Author steve.dower
Recipients BreamoreBoy, NaCl, bwanamarko, larry, ncoghlan, ned.deily, paul.moore, r.david.murray, steve.dower, terry.reedy, tim.golden, zach.ware
Date 2015-03-22.00:03:33
SpamBayes Score -1.0
Marked as misclassified Yes
Message-id <>
> miniconda does not install all of the sci-data packages, only conda and python 2.7

miniconda is actually a tool that gives you the "conda" command, which can be used to install Python 2.6, 2.7, 3.3 or 3.4, 32 or 64-bit and a huge range of compatible packages. When you install it you also get a usable version of Python, but you don't have to use it. Anaconda is exactly the same thing but with a selection of packages predownloaded and installed - again, you can use the conda command to install more.

> What is Microsoft's official position on python. are they officially supporting python on windows?

Microsoft doesn't distribute Python as part of Windows or provide any support for users, though we do provide some engineering support (i.e. me) and some low-cost efforts (such as the compiler pack, again, mostly me). There's a really high bar for "supporting" a product, and especially for shipping it to users who have not opted into it, as well as legitimate concerns about documentation/support, entry points, threat vectors, updates, patching, and probably more (when does Windows switch to 3.6? Honestly, it can probably never happen...). While it may happen eventually, I think we're better off having an installer that any sysadmin can use to make it as-if it were shipped.

The problem with that is then you can't use that installer for your app, for the same reason that a Linux application can't arbitrarily replace the system Python. You can't even ask your users to install it, since they may not have permissions (ignoring the CRT update issue for now - that will be resolved in time). This is where we need a way for a user to install Python-as-an-app (one install-per version-per-user) and also for an installer to include Python-as-a-library (one install-per app).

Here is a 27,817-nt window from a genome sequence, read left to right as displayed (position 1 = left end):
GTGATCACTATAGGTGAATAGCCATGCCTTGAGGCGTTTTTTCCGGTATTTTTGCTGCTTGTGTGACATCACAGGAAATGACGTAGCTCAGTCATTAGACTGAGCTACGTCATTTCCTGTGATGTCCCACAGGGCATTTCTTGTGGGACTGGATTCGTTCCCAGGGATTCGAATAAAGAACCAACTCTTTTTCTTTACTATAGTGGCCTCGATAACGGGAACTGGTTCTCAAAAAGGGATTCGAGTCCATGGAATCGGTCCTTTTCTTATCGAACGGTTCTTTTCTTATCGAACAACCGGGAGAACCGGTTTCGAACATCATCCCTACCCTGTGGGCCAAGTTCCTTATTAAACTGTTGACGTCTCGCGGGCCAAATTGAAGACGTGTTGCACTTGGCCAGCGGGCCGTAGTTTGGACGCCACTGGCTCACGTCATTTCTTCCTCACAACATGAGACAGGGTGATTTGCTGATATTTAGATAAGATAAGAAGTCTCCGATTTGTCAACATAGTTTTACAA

It may just be that we need three separate installers:

* EXE launcher for Python-as-an-app installations
* single MSI with no UI for as-if-shipped installations
* Merge module or ZIP file for Python-as-a-library installations
(also note that the third option really needs changes/fixes to pythonXY.dll to work well)

If we went this way, I'd really want the EXE launcher to be the only one with a 'friendly' UI - the other two are specifically for people who know how to read documentation and know why they're getting them (especially since I assume I'd be the one writing it all). The EXE launcher could fairly trivially trigger or acquire either of the other two, so it could still be the main entry point, but I would seriously want to demote anything other than the per-user install.
Date User Action Args
2015-03-22 00:03:34steve.dowersetrecipients: + steve.dower, terry.reedy, paul.moore, ncoghlan, larry, tim.golden, ned.deily, r.david.murray, BreamoreBoy, zach.ware, bwanamarko, NaCl
2015-03-22 00:03:34steve.dowersetmessageid: <>
2015-03-22 00:03:34steve.dowerlinkissue22516 messages
2015-03-22 00:03:33steve.dowercreate